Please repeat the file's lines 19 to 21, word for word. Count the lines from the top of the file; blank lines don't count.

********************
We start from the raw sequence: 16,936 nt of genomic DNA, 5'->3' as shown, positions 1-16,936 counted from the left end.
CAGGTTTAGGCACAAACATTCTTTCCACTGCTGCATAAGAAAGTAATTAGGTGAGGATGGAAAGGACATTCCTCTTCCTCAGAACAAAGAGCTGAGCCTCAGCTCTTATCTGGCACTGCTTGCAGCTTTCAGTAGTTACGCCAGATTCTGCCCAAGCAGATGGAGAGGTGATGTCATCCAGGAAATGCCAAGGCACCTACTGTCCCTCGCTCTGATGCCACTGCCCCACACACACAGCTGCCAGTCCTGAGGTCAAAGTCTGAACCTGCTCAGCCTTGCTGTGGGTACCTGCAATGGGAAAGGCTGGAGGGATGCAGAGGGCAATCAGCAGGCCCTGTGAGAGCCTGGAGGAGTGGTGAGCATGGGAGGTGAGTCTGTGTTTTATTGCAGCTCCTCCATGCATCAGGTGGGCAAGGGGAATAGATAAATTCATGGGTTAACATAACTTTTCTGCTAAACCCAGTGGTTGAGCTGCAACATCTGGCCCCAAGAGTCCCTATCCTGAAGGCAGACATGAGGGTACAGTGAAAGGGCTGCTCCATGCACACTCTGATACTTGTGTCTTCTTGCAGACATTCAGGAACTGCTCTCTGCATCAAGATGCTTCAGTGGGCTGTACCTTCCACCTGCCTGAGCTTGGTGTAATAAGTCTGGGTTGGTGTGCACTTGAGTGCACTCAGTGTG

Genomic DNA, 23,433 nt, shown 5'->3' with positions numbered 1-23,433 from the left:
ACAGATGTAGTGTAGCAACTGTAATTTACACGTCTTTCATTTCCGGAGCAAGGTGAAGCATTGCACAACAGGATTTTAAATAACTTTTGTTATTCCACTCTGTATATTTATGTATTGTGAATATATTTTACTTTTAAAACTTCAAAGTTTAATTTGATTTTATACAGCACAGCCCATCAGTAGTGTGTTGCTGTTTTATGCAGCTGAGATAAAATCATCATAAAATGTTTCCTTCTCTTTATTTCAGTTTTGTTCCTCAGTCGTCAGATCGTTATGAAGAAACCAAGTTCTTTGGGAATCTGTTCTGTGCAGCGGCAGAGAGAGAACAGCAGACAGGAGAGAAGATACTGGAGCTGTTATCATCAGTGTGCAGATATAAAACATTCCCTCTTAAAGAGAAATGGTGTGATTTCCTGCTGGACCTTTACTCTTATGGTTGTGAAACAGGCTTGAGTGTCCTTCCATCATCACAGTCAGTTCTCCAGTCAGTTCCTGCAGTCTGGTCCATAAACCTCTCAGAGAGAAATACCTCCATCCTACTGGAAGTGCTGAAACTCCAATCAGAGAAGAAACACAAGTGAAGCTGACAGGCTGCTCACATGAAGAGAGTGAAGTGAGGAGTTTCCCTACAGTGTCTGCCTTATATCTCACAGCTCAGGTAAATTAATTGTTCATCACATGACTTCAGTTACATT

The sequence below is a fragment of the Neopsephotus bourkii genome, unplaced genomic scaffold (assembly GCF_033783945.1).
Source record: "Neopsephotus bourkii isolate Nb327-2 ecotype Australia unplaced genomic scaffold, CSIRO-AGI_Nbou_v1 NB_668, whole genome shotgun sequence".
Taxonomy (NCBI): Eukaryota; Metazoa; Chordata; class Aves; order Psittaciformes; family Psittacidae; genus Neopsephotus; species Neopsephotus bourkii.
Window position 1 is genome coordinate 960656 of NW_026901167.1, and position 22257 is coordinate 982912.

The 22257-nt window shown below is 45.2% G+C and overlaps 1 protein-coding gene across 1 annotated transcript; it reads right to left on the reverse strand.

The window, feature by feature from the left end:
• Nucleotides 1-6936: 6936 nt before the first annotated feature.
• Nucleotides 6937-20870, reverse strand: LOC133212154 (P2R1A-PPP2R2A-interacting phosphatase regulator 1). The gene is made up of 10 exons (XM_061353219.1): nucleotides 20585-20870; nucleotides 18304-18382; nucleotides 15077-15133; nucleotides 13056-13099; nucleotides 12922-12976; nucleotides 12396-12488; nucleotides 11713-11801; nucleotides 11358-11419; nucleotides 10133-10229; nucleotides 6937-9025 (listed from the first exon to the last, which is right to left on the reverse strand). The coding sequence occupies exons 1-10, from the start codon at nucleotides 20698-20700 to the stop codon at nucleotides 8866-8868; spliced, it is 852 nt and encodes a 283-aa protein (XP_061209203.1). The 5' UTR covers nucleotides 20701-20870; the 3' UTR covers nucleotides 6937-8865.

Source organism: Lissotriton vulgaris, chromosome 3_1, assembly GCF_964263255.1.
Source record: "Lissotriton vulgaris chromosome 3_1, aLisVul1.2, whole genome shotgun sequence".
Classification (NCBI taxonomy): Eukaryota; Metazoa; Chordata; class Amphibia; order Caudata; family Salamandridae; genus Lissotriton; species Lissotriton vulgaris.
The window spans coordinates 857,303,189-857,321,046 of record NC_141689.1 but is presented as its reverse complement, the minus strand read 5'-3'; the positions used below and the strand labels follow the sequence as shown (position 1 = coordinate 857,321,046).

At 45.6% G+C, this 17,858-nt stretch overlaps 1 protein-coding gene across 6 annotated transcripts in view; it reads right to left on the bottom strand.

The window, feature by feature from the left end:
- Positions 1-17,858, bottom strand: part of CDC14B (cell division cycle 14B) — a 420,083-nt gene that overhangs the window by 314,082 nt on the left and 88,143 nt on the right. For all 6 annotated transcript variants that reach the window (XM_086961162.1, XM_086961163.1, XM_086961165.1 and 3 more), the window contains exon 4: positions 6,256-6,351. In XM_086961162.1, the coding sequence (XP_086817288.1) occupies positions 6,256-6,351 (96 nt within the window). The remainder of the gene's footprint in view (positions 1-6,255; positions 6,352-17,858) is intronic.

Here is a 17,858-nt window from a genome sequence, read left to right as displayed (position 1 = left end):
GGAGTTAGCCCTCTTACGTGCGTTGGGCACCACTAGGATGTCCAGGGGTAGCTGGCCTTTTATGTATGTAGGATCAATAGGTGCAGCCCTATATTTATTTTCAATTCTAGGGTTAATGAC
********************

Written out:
- Positions 1-17,858, bottom strand: part of CDC14B (cell division cycle 14B) — a 420,083-nt gene that overhangs the window by 314,082 nt on the left and 88,143 nt on the right. For all 6 annotated transcript variants that reach the window (XM_086961162.1, XM_086961163.1, XM_086961165.1 and 3 more), the window contains exon 4: positions 6,256-6,351. In XM_086961162.1, the coding sequence (XP_086817288.1) occupies positions 6,256-6,351 (96 nt within the window). The remainder of the gene's footprint in view (positions 1-6,255; positions 6,352-17,858) is intronic.

Here is a 17,858-nt window from a genome sequence, read left to right as displayed (position 1 = left end):
GGAGTTAGCCCTCTTACGTGCGTTGGGCACCACTAGGATGTCCAGGGGTAGCTGGCCTTTTATGTATGTAGGATCAATAGGTGCAGCCCTATATTTATTTTCAATTCTAGGGTTAATGAC